Presidential Fall-Out and the Perry Retirement

Texas Gov. Rick Perry (R), speaking from a key financial supporter’s Caterpillar plant who also happens to be the majority owner of the San Antonio Spurs professional basketball franchise, yesterday ended speculation about his political future. Perry, standing behind a podium on a stage surrounded by American and Lone Star State flags, made public his intention to retire from the governorship when this current term ends, but left the door wide open for another presidential run.

The governor faced a conundrum about whether to keep his current position while attempting another run for the nation’s top office. In his situation, considering the context of the original Perry national campaign that ended in disaster, the decision over whether to seek re-election was more difficult than for most politicians in a similar situation. Usually, attempting to execute the duties of one political office while running for president is often a disqualifying factor but, in Gov. Perry’s case, the credibility he would have earned from winning yet another term in statewide office and the financial base that such position provides made his decision difficult.

Late last week, Perry transmitted an email to supporters indicating that he would formally announce a decision regarding his political future. The secret was well guarded to the point that no leak occurred about what would actually be announced. It seemed as many Perry supporters believed the governor would retire as felt he would seek a fourth full term.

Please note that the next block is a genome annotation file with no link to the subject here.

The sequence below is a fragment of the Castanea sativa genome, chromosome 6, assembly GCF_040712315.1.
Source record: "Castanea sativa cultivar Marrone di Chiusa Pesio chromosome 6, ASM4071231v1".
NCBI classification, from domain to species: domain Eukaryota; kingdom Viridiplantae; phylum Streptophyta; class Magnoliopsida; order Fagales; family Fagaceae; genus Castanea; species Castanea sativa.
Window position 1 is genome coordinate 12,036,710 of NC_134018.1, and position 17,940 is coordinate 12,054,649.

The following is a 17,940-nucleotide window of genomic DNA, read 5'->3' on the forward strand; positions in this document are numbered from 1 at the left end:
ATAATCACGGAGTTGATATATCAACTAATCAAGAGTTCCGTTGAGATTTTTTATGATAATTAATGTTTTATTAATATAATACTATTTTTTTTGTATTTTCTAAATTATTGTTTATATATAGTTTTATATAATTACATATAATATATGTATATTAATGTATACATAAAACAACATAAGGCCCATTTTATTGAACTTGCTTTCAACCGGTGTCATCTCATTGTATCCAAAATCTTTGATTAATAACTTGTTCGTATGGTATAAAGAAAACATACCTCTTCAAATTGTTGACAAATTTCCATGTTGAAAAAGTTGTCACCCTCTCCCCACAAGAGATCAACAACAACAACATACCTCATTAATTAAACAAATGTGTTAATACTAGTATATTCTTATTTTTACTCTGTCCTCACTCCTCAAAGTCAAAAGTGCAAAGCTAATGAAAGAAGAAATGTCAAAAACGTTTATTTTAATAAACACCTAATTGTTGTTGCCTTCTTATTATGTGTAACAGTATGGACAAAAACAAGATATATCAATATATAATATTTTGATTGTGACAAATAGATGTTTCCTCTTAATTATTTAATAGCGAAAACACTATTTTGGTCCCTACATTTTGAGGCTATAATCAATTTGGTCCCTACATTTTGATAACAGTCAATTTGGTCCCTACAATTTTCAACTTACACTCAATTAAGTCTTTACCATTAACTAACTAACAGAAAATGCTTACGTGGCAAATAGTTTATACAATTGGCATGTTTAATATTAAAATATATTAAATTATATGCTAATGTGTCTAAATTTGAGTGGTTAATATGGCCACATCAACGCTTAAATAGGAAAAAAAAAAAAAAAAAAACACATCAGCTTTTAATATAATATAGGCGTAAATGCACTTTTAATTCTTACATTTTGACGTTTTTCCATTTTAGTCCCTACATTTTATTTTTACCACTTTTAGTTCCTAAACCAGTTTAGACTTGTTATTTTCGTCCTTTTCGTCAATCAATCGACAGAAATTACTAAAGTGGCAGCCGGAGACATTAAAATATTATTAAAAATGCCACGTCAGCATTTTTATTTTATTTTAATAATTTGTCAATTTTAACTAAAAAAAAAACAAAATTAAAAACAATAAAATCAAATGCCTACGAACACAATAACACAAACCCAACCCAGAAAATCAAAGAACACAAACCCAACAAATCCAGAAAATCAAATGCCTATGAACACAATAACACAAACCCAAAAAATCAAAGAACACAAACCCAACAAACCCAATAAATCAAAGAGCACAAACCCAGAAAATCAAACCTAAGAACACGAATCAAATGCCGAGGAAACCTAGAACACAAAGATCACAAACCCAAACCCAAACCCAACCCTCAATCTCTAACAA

In culmination, Rick Perry had nothing left to prove as governor. When this term ends, he will have served 14 years as Texas’ chief executive, more than double the time that anyone else has held the office. Until 1982, the state restricted its governors to one four-year term. Even when legislation was passed eliminating term limits, it took until 1998 for Texas’ voters to actually re-elect a governor, and that individual was George W. Bush.

The Perry record is strong. As he mentioned in his retirement address, over 30 percent of all jobs created in America since he became governor have occurred in Texas. The Lone Star economy is robust, while the nation’s economic numbers sink. It was his economic record that propelled him to the forefront of the 2012 Republican presidential field, and kept him as perhaps the favorite for the nomination until his ill-fated debate performance, in which he couldn’t recall the name of a federal agency that he was pledging to eliminate, cost him any chance for national victory.

It seemed clear through his energetic retirement speech yesterday that the governor still has the political “fire in the belly.” The chances of him running for president are again high, but without his office as a fundraising perch he might find the going much tougher particularly in the early months.

So the question that will linger for the next several years is: Can Rick Perry rehabilitate his image sufficiently to seriously contend for the 2016 Republican nomination? When he announced his 2012 candidacy on the day of the Iowa Straw Poll vote back on Aug. 13, 2011, it appeared that the Texas governor was destined to become a major force for the nomination. His fall into the second tier may have set a record for the fastest political free fall in history.

Can he rebound again before 2016? It remains to be seen. On the one hand, he helped himself by ridding himself of governing responsibility and the criticism that usually accompanies an office holder running for president. Conversely, he negated one of his greatest assets: the fundraising prowess of the sitting governor from the second largest state. As if we didn’t already know, 2016 will be a very interesting year and the Rick Perry saga is yet another chapter.

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